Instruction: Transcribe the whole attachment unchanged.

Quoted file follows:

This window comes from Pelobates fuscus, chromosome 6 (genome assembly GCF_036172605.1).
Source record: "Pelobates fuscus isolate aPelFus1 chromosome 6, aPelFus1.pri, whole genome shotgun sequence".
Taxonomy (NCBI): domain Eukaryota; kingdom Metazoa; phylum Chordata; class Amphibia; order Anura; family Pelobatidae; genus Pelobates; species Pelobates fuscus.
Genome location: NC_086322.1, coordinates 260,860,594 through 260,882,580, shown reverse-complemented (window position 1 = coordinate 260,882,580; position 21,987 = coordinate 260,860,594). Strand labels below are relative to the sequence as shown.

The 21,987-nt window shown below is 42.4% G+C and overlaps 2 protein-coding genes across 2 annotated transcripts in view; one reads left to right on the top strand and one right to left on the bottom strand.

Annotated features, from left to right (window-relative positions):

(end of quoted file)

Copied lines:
This window comes from Pelobates fuscus, chromosome 6 (genome assembly GCF_036172605.1).
Source record: "Pelobates fuscus isolate aPelFus1 chromosome 6, aPelFus1.pri, whole genome shotgun sequence".
Taxonomy (NCBI): domain Eukaryota; kingdom Metazoa; phylum Chordata; class Amphibia; order Anura; family Pelobatidae; genus Pelobates; species Pelobates fuscus.
Genome location: NC_086322.1, coordinates 260,860,594 through 260,882,580, shown reverse-complemented (window position 1 = coordinate 260,882,580; position 21,987 = coordinate 260,860,594). Strand labels below are relative to the sequence as shown.

The 21,987-nt window shown below is 42.4% G+C and overlaps 2 protein-coding genes across 2 annotated transcripts in view; one reads left to right on the top strand and one right to left on the bottom strand.

Annotated features, from left to right (window-relative positions):